Another lesson I’ve learned over the past few weeks that the universe has a sense of humor and smacks me with it every once in a while.  One of the few things that the Horseman and I disagree on is hunting and the issue has caused some slightly high pitched discussions in our home.  Now I am all for sustenance hunting.  Harvesting an elk or deer, while it’s not something that I care to do myself, is a rite of Fall in most areas of the country, and especially so here in Montana, and I say have at it.  I don’t agree with trophy hunting, but I don’t say a word to anyone about it.  If it’s legal, it’s your business.  I won’t do it, but I defend your right to.  Heck, I live with the trophies of hunts gone by right in my very own home.  However.  In the past few weeks I have been on the road behind vehicles carrying the following:  a dead moose on Hwy. 2, two dead mule deer, strapped very precariously to the back of a truck on Hwy. 93 and today, a dead elk on Reserve Drive at lunch hour.  Yep.  Me.  The animal loving, tree hugging wife of an ex-outfitter, forced to stare at critters that I am still in awe of being able to see regularly in the wild, now bereft of life.  There’s some irony, eh?  The universe reminds you to suck it up and put on your big girl panties once in a while.

I’ve been putting on a lot of big girl panties lately!


Tuesday, August 12, 2014

Lessons in Ranch Living for City Girls:  Things that make you strong and little creatures great and small...

Things the Horseman says when no one else is listening give me strength…  Through the long, challenging days of this summer, when I don’t think I’ll be able to lift my head from the pillow to cook one more breakfast or make one more bed, when my heart is heavy with loss and sadness, and when I feel my resolve wavering, the Horseman is my constant.  He’s not an overly demonstrative man and not prone to many public displays of affection, which is just fine.  In other words, he’s not much of a hand holder. But privately, he gives me love, strength, and steadfast support.  I know and he knows, and that’s perfect for us.  And when I get wind that’s he’s told someone something wonderful about me, something private and from his heart, well, it just lifts me up.  I have certainly needed a little lifting lately.

Ponygirl and others I love…  We tragically lost our sweet Ponygirl two weeks ago now and I miss her little star faced self every day.  I think her blue roan boyfriend, Dylan, is heartbroken, too.  Seems that every time we give him a little mare to love (he thinks he’s a stud), we take her away…  Ponygirl’s penchant for escape, her wandering vagabond spirit, her fearlessness at being away from the herd, and her insatiable appetite for the grass on the other side of the fence, took her up onto the highway and away from us on a pitch black, moonless night and into something that she could not have known and I could never have imagined.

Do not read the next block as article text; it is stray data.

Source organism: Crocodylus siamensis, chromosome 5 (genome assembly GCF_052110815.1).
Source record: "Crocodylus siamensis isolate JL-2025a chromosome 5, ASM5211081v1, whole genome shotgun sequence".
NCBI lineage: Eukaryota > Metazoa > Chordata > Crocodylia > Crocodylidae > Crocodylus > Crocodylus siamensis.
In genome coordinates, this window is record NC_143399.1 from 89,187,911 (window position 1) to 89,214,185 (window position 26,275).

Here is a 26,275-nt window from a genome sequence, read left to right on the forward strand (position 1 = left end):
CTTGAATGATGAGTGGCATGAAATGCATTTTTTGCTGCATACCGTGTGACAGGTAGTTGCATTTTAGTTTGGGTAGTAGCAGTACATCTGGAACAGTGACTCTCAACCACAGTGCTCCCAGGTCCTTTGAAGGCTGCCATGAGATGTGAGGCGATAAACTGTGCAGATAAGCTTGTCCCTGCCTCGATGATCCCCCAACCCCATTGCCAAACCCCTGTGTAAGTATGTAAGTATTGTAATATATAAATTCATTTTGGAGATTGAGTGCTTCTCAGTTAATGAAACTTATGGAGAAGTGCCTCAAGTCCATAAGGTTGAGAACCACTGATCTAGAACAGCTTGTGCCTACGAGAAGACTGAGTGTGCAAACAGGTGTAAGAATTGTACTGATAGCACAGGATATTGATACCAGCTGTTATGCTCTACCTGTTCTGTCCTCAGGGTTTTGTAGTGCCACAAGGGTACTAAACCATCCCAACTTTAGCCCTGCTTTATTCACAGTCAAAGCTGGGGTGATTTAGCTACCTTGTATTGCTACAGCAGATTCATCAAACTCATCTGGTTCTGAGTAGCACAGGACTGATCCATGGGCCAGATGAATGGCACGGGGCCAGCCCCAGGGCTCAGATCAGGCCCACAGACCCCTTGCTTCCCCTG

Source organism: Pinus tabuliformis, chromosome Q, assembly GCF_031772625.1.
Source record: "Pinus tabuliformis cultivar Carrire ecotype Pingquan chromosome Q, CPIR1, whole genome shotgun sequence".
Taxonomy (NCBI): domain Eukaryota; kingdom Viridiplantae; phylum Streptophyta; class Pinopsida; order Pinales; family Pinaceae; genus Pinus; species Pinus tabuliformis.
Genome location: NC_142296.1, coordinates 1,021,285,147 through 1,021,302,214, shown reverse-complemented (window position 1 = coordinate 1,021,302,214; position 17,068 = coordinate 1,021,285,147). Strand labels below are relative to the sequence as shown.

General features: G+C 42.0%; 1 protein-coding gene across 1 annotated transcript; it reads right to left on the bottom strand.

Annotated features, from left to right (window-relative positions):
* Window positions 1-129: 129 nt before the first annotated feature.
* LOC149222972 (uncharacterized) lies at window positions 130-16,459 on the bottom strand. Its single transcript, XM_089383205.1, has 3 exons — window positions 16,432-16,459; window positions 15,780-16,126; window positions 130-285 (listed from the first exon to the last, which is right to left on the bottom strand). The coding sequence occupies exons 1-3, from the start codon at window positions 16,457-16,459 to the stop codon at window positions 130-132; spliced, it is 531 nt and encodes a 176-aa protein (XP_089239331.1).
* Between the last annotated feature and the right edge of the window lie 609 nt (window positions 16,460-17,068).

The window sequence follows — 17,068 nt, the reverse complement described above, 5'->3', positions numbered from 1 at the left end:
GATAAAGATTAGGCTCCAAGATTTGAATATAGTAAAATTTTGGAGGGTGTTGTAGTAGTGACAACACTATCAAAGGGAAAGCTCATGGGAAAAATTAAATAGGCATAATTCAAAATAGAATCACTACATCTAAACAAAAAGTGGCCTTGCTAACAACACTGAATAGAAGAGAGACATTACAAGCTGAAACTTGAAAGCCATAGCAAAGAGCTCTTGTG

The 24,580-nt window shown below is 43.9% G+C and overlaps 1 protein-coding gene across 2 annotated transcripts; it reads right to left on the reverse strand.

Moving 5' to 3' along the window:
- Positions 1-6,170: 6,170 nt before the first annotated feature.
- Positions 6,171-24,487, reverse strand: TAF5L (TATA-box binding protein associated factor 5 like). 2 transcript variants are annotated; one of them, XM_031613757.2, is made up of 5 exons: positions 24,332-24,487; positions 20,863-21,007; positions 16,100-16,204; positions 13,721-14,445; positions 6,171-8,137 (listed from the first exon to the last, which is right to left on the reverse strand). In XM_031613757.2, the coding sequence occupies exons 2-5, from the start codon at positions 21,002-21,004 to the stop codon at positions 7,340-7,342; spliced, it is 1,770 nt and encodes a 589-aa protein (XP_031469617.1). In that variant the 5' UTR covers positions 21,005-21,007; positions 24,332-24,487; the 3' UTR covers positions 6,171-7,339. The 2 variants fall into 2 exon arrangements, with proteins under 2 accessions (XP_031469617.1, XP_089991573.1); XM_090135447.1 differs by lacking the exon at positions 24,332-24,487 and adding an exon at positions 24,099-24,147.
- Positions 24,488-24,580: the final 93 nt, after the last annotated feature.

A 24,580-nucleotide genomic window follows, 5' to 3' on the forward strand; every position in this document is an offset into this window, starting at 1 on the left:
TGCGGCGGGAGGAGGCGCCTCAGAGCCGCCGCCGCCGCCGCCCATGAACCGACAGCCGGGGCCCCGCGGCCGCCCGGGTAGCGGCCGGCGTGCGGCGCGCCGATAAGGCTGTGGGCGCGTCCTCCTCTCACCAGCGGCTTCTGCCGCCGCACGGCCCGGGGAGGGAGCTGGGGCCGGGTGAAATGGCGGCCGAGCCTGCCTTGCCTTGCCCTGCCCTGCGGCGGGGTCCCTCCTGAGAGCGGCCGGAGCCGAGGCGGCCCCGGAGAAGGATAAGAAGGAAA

Maybe Ponygirl was never meant for us – never meant to be contained – so she became a little spirit having flown. Her almost black eyes always held something wise and almost challenging, but far away, if that makes sense.  She was headstrong and stubborn, but also sweet and loving.  She never quite healed physically from the neglect she suffered before she came to us, and seemed to be getting a little worse.  In fact, the night PG was killed was the first time she had wandered from the corral area in some time, and on that night she made it through the meadow, across the creek, through the fence, up the embankment and out onto the highway.  A little burst of “something” that we didn’t think she had in her that ultimately cost our naughty girl her life.  I thank God that the elderly couple who hit her, in their very small Prius, walked away, understandably quite shaken, but with only a few bruises.  The car was totaled.  Bill and Dusty found PG in a little copse of trees an hour after it happened and she had been thrown quite a way, dying instantly.